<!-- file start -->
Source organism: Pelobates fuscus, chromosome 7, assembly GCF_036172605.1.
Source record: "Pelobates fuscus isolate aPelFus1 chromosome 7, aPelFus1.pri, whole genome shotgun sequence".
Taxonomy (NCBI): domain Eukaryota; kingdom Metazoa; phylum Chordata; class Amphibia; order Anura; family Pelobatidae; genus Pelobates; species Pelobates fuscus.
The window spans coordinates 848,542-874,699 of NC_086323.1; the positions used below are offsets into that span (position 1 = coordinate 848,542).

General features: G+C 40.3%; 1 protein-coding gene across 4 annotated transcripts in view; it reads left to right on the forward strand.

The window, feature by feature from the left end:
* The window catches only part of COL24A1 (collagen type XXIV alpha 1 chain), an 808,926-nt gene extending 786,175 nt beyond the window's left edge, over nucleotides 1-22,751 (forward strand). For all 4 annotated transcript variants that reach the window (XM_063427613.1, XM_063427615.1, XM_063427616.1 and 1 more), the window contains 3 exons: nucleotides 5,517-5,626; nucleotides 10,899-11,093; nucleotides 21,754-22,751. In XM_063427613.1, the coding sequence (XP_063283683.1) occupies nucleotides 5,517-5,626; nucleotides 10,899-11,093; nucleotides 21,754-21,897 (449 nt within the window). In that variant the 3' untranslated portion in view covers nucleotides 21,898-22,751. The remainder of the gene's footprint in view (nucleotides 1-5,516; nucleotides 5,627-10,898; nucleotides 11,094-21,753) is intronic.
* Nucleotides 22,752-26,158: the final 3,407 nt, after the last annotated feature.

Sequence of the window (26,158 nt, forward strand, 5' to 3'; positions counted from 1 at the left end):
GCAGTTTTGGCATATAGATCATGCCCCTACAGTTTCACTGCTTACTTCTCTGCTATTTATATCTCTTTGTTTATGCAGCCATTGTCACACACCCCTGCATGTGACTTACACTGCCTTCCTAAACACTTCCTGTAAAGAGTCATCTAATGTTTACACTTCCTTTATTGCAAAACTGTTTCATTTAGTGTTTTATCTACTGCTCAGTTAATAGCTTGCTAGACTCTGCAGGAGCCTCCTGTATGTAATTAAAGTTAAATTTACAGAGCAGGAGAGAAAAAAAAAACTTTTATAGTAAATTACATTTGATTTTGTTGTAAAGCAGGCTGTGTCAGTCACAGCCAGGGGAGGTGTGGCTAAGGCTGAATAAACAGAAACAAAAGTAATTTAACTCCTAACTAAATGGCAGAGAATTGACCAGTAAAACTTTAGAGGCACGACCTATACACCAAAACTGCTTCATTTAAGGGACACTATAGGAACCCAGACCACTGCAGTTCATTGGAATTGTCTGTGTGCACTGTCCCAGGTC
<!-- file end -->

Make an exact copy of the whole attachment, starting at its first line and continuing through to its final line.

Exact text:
Source organism: Pelobates fuscus, chromosome 7, assembly GCF_036172605.1.
Source record: "Pelobates fuscus isolate aPelFus1 chromosome 7, aPelFus1.pri, whole genome shotgun sequence".
Taxonomy (NCBI): domain Eukaryota; kingdom Metazoa; phylum Chordata; class Amphibia; order Anura; family Pelobatidae; genus Pelobates; species Pelobates fuscus.
The window spans coordinates 848,542-874,699 of NC_086323.1; the positions used below are offsets into that span (position 1 = coordinate 848,542).

General features: G+C 40.3%; 1 protein-coding gene across 4 annotated transcripts in view; it reads left to right on the forward strand.

The window, feature by feature from the left end:
* The window catches only part of COL24A1 (collagen type XXIV alpha 1 chain), an 808,926-nt gene extending 786,175 nt beyond the window's left edge, over nucleotides 1-22,751 (forward strand). For all 4 annotated transcript variants that reach the window (XM_063427613.1, XM_063427615.1, XM_063427616.1 and 1 more), the window contains 3 exons: nucleotides 5,517-5,626; nucleotides 10,899-11,093; nucleotides 21,754-22,751. In XM_063427613.1, the coding sequence (XP_063283683.1) occupies nucleotides 5,517-5,626; nucleotides 10,899-11,093; nucleotides 21,754-21,897 (449 nt within the window). In that variant the 3' untranslated portion in view covers nucleotides 21,898-22,751. The remainder of the gene's footprint in view (nucleotides 1-5,516; nucleotides 5,627-10,898; nucleotides 11,094-21,753) is intronic.
* Nucleotides 22,752-26,158: the final 3,407 nt, after the last annotated feature.

Sequence of the window (26,158 nt, forward strand, 5' to 3'; positions counted from 1 at the left end):
GCAGTTTTGGCATATAGATCATGCCCCTACAGTTTCACTGCTTACTTCTCTGCTATTTATATCTCTTTGTTTATGCAGCCATTGTCACACACCCCTGCATGTGACTTACACTGCCTTCCTAAACACTTCCTGTAAAGAGTCATCTAATGTTTACACTTCCTTTATTGCAAAACTGTTTCATTTAGTGTTTTATCTACTGCTCAGTTAATAGCTTGCTAGACTCTGCAGGAGCCTCCTGTATGTAATTAAAGTTAAATTTACAGAGCAGGAGAGAAAAAAAAAACTTTTATAGTAAATTACATTTGATTTTGTTGTAAAGCAGGCTGTGTCAGTCACAGCCAGGGGAGGTGTGGCTAAGGCTGAATAAACAGAAACAAAAGTAATTTAACTCCTAACTAAATGGCAGAGAATTGACCAGTAAAACTTTAGAGGCACGACCTATACACCAAAACTGCTTCATTTAAGGGACACTATAGGAACCCAGACCACTGCAGTTCATTGGAATTGTCTGTGTGCACTGTCCCAGGTC